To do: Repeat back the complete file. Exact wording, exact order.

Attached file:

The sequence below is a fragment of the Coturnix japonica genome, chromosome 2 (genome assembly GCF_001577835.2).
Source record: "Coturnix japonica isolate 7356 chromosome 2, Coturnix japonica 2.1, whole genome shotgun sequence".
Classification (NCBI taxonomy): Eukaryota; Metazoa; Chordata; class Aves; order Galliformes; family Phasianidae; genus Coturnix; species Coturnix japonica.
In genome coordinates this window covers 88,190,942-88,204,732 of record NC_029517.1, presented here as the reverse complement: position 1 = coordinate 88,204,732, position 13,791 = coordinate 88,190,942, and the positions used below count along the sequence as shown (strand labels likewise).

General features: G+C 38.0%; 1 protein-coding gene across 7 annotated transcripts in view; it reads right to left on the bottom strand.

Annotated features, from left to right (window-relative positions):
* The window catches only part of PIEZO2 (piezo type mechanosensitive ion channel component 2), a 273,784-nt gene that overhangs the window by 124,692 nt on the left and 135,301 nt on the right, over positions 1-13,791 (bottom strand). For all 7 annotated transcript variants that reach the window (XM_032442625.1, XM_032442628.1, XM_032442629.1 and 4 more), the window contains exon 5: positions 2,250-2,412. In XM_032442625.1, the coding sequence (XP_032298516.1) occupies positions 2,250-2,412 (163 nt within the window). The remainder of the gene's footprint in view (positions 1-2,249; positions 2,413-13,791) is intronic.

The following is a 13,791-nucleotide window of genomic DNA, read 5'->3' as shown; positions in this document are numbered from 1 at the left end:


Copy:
The sequence below is a fragment of the Coturnix japonica genome, chromosome 2 (genome assembly GCF_001577835.2).
Source record: "Coturnix japonica isolate 7356 chromosome 2, Coturnix japonica 2.1, whole genome shotgun sequence".
Classification (NCBI taxonomy): Eukaryota; Metazoa; Chordata; class Aves; order Galliformes; family Phasianidae; genus Coturnix; species Coturnix japonica.
In genome coordinates this window covers 88,190,942-88,204,732 of record NC_029517.1, presented here as the reverse complement: position 1 = coordinate 88,204,732, position 13,791 = coordinate 88,190,942, and the positions used below count along the sequence as shown (strand labels likewise).

General features: G+C 38.0%; 1 protein-coding gene across 7 annotated transcripts in view; it reads right to left on the bottom strand.

Annotated features, from left to right (window-relative positions):
* The window catches only part of PIEZO2 (piezo type mechanosensitive ion channel component 2), a 273,784-nt gene that overhangs the window by 124,692 nt on the left and 135,301 nt on the right, over positions 1-13,791 (bottom strand). For all 7 annotated transcript variants that reach the window (XM_032442625.1, XM_032442628.1, XM_032442629.1 and 4 more), the window contains exon 5: positions 2,250-2,412. In XM_032442625.1, the coding sequence (XP_032298516.1) occupies positions 2,250-2,412 (163 nt within the window). The remainder of the gene's footprint in view (positions 1-2,249; positions 2,413-13,791) is intronic.

The following is a 13,791-nucleotide window of genomic DNA, read 5'->3' as shown; positions in this document are numbered from 1 at the left end: